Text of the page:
SPEEDWAY, Ind – The first full capacity Indy 500 since 2019 will give many race fans their first look at several technological upgrades at the Indianapolis Motor Speedway.
“Sixty percent of our fans didn’t get to come last year, nobody got to come in 2020,” said IMS President Doug Boles. “So there’s a huge amount of fans that when they walk in here on Sunday morning, some of the things they see will be the first time.”
Some of the most obvious new tech includes a massive, 104 by 20 ft video board installed on the back of the pagoda. The screen will provide live coverage of action happening around the track, as well as detailed information about race teams on during the 500.
In addition, 20 smaller video boards have been installed throughout seating areas in the paddock, giving those fans something they’ve never had.
“Lot of those folks never were able to watch a video board,” Boles said. “They have video boards now which is really cool for them to keep up with what’s going on around the race track.”
Fans will also notice ribbon boards that display the running order on the seven infield big screen monitors.
Another major technology upgrade is one that fans hopefully won’t notice at all; 5G cellular service installed in 2020, along with nearly 600 digital antennas throughout the speedway.
“Used to be by 9 in the morning, if you tried to get a text message out, it just wouldn’t work,” Boles said. “Still a little bit slow, but it’s certainly a lot better through the 5G and then all the antennas that we put in in the facility to try and drive that information to people in their seats.”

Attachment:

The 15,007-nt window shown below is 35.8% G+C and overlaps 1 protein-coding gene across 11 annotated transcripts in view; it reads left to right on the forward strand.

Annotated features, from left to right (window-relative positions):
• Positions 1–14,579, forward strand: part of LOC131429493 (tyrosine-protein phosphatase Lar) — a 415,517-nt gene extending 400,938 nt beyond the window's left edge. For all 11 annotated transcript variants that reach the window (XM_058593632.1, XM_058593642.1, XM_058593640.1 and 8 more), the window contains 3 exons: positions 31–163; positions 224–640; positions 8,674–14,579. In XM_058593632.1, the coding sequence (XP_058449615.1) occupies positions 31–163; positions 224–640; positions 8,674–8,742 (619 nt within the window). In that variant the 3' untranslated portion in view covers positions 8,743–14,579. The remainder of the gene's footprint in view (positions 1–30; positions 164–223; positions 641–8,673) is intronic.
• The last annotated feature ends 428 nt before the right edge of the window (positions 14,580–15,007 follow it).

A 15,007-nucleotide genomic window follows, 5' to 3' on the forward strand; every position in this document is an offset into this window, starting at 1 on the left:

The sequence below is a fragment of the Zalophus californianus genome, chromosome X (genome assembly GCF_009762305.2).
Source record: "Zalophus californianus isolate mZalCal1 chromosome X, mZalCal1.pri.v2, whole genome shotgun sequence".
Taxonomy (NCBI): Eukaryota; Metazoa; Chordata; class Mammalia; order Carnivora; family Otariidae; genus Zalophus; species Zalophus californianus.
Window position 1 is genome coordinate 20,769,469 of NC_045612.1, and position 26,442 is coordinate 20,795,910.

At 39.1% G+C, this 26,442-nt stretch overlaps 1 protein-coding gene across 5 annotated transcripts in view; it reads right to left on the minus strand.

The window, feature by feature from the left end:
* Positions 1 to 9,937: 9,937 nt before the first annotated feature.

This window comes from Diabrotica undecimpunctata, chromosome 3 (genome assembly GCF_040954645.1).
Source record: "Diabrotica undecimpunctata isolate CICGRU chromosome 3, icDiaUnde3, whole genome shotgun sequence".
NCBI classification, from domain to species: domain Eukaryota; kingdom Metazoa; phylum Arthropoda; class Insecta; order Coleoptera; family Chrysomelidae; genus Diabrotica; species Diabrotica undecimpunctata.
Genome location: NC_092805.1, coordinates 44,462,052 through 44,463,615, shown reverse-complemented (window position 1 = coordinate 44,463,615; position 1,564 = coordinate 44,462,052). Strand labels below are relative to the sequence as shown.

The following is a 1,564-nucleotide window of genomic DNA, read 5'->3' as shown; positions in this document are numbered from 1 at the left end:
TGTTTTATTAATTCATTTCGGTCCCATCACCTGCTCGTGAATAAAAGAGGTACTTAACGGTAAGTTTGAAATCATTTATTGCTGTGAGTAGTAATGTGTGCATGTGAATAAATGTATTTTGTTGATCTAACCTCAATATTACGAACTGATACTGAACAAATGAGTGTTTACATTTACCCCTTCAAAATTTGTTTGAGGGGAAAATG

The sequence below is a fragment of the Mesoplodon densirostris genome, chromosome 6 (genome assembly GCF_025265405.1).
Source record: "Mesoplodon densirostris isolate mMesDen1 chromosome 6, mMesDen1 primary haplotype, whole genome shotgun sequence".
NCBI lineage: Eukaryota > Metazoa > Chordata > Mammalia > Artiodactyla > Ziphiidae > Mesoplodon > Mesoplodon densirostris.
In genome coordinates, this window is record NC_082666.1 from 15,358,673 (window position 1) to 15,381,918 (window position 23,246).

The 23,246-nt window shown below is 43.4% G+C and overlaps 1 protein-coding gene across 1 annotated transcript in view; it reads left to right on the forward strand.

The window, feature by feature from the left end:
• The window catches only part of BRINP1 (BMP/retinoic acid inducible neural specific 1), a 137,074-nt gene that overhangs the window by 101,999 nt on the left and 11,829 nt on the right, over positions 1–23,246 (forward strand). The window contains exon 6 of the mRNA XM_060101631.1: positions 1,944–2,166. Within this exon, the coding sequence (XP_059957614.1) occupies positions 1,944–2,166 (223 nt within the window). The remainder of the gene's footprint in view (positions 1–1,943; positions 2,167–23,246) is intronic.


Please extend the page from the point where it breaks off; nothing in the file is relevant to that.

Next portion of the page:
Fans visiting the IMS museum Wednesday said they were excited by the upgrades, as long as the tradition and feeling of IMS stays the same.
“It’s wonderful, absolutely wonderful,” said Willie Kay. “But don’t change too much, that’s what brings us back.”
As it turns out, more technological changes are likely on the way for the 2023 Indy 500. The position numbers installed at the top of the pagoda are no longer working and are unlikely to be repaired. Boles said the problem was the result of another Indiana winter, and the manufacturer no longer supports or makes the parts for the display.
“Definitely old school scoring boards,” Boles said. “So yeah, I think our next step is some sort of digital display that can actually convey the information to our fans.”
While it’s still very early in the planning stage, Boles said it’s possible that some kind of digital display could be used to replicate the “old school” look of the position numbers.
“Sort of like how Victory Field is,” Boles said. “If you go to a baseball game at Victory Field, it feels like you’re in a modern, but old baseball stadium. That’s what we want people to feel here as well.”